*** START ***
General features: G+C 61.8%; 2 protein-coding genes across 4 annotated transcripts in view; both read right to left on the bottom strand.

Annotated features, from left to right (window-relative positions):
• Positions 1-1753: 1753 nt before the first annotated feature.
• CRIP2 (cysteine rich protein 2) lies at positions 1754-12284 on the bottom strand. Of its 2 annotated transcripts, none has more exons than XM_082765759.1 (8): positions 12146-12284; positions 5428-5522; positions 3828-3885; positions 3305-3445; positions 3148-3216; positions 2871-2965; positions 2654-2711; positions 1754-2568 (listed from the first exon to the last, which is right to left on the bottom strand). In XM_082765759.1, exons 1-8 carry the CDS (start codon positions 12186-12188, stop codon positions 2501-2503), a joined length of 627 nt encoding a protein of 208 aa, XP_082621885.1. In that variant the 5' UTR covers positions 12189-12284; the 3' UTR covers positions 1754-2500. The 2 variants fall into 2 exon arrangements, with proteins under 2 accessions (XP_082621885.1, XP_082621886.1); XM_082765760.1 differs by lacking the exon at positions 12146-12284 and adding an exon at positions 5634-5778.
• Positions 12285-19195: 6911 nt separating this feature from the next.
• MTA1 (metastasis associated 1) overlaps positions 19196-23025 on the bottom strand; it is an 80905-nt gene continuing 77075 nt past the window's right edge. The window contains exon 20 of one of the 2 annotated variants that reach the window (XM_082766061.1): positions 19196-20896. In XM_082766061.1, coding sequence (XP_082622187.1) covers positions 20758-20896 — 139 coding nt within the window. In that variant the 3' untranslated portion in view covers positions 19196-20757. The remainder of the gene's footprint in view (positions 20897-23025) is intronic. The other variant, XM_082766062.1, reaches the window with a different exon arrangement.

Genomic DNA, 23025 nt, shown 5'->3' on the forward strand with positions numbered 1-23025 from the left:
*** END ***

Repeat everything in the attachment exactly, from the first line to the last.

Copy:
General features: G+C 61.8%; 2 protein-coding genes across 4 annotated transcripts in view; both read right to left on the bottom strand.

Annotated features, from left to right (window-relative positions):
• Positions 1-1753: 1753 nt before the first annotated feature.
• CRIP2 (cysteine rich protein 2) lies at positions 1754-12284 on the bottom strand. Of its 2 annotated transcripts, none has more exons than XM_082765759.1 (8): positions 12146-12284; positions 5428-5522; positions 3828-3885; positions 3305-3445; positions 3148-3216; positions 2871-2965; positions 2654-2711; positions 1754-2568 (listed from the first exon to the last, which is right to left on the bottom strand). In XM_082765759.1, exons 1-8 carry the CDS (start codon positions 12186-12188, stop codon positions 2501-2503), a joined length of 627 nt encoding a protein of 208 aa, XP_082621885.1. In that variant the 5' UTR covers positions 12189-12284; the 3' UTR covers positions 1754-2500. The 2 variants fall into 2 exon arrangements, with proteins under 2 accessions (XP_082621885.1, XP_082621886.1); XM_082765760.1 differs by lacking the exon at positions 12146-12284 and adding an exon at positions 5634-5778.
• Positions 12285-19195: 6911 nt separating this feature from the next.
• MTA1 (metastasis associated 1) overlaps positions 19196-23025 on the bottom strand; it is an 80905-nt gene continuing 77075 nt past the window's right edge. The window contains exon 20 of one of the 2 annotated variants that reach the window (XM_082766061.1): positions 19196-20896. In XM_082766061.1, coding sequence (XP_082622187.1) covers positions 20758-20896 — 139 coding nt within the window. In that variant the 3' untranslated portion in view covers positions 19196-20757. The remainder of the gene's footprint in view (positions 20897-23025) is intronic. The other variant, XM_082766062.1, reaches the window with a different exon arrangement.

Genomic DNA, 23025 nt, shown 5'->3' on the forward strand with positions numbered 1-23025 from the left: